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IM Flash takes NAND lead with 25nm ICs

Posted: 02 Feb 2010     Print Version  Bookmark and Share

Keywords:NAND flash  Intel Micron lead  25nm chip 

Intel Corp. and Micron Technology Inc. have regained the process technology lead in NAND flash by rolling out 25nm devices.

The first 25nm NAND device is a multi-level-cell (MLC), 8GB device, which is said to reduce IC count by 50 per cent over previous products. With the device, measuring 167mm², the Intel-Micron duo will retake the NAND process lead over the SanDisk-Toshiba duo and Samsung Electronics Co. Ltd, which have recently announced 32nm and 30nm products, respectively. Another player, Hynix Semiconductor Inc., has a 26nm device waiting in the wings.

The 25nm product announcement was supposedly embargoed for Feb. 1, but one analyst leaked the details Jan. 29.

The 25nm device is made at IM Flash Technologies LLC, a joint NAND fab venture between Intel and Micron. Intel and Micron will initially ramp the 25nm NAND device at IM Flash, followed by production within Micron's fab in Manassas, Va. Still to be seen, however, is when IM Flash will restart its delayed NAND fab in Singapore. Some analysts say that fab will ramp in 2011.

During a fab tour and press event at IM Flash, the companies provided some clues to a major question: How did the Intel-Micron duo defy the laws of physics and push the technology down to 25nm?

In theory, today's 193nm immersion scanners supposedly hit the wall around 35nm. IM Flash has been able to devise 25nm NAND chips with today's 193nm immersion lithography, plus self-aligned double-patterning (SADP) techniques, observers speculated. It is widely believed that IM Flash is using scanners from ASML Holdings NV and SADP technology, observers speculated.

IM Flash may also be using a form of phase-shift mask technology. "With the chip industry staying on Moore's Law and lithography stuck at the 193nm wavelength, chipmakers are looking to double-patterning to drive linewidth shrinks," according to a recent report from Barclays Capital.

"SADP is the technology of choice in NAND, with all players adopting SADP at the 32nm node. In our view, SADP was really the only choice due to (i) inadequate overlay and line edge roughness capabilities of the then existing litho tools, (ii) the simple nature of NAND 1-D structure, and (iii) availability of excess etch and CVD tool capacity," according to the report.

"Looking to the 22nm node, our checks suggest that SADP is the preferred option for all the major NAND manufacturers as development is already underway and litho tools by themselves alone are not yet ready to satisfy the requirements at 22nm," according to the report.

SADP is a costly but required process. "With only one critical litho step, the method solves overlay as no alignment adjustment is necessary. Only one critical litho step means that the overlay requirement is not important, and is no longer applicable as a deciding factor. SADP involves the use of two critical etches and the use of CVD to deposit a spacer film and hard-mask," it added.

Intel and Micron declined to elaborate on its 25nm manufacturing recipe, but they hailed the new announcement as a major achievement. The 25nm device propels "us in a pretty good lead" in NAND process technology, said Rod Morgan, IM Flash's co-executive officer, at the event.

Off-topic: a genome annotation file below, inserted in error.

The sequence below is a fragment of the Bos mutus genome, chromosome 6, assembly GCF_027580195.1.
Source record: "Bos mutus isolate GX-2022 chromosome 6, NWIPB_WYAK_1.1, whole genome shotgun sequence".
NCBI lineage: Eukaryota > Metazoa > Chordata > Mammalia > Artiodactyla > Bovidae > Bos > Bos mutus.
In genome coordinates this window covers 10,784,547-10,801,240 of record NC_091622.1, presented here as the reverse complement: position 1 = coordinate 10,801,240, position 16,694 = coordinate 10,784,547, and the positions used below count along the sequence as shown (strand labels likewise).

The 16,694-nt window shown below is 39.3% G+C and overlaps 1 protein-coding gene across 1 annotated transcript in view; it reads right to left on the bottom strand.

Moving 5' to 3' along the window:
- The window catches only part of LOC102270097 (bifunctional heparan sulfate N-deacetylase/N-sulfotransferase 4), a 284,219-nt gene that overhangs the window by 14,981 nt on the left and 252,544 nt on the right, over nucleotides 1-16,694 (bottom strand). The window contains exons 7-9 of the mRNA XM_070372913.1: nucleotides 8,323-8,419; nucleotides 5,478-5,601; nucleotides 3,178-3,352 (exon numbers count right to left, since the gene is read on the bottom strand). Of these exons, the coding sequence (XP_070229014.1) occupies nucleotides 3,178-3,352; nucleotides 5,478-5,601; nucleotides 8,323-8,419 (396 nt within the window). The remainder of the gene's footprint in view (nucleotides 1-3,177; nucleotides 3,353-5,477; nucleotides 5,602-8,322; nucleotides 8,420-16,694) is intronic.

IM Flash started production with a 50nm process in 2006, followed by a 34nm process in 2008. With today's 25nm process, the companies are extending their process leadership, added Tom Rampone, VP and general manager of Intel's NAND solutions group. "This will also help speed the adoption of solid-state drive (SSD) solutions for computing," he said. Intel is among a plethora of companies selling SSDs, based on NAND.

SSDs are among the applications for NAND flash. The 25nm NAND device will also reduce the costs for MP3 players, MCPs for cell phones and other products, said Brian Shirley, vice president of Micron's memory group. It could also enable new and low-cost tablet PCs. Apple Inc.'s new tablet, dubbed the iPad, makes use of NAND.

The introduction of the 25nm device also comes at the right time, as the NAND market appears to be recovering, he said. Demand is picking up, he added.

There is even talk about shortages in 2010. Gartner Inc. "maintains that prices are likely to remain stable in the coming months before briefly softening during the second quarter and experiencing substantial shortages in the second half of the year."

The worldwide NAND market is expected to hit Rs.86,845.08 crore ($18.807 billion) in 2010, up from Rs.71,186.46 crore ($15.416 billion) in 2009, according to IC Insights Inc. The overall IC market is expected to hit Rs.1,250,011.39 crore ($270.7 billion) in 2010, up 15 per cent over 2009, according to the firm. In 2009, the IC market hit Rs.1,087,006.58 crore ($235.4 billion), down 10 per cent.

Meanwhile, for consumer electronics manufacturers, the 25nm device from the Intel-Micron duo provides the highest-density in a single two-bits-per-cell MLC die that will fit an industry-standard, TSOP. Multiple 8GB devices can be stacked in a package to increase storage capacity.

For example, a 256GB SSD can now be enabled with just 32 of these devices (versus 64 previously), a 32GB smart phone needs just four, and a 16GB flash card requires only two. The 25nm, 8GB device is sampling now and is expected to enter mass production in Q2 10.

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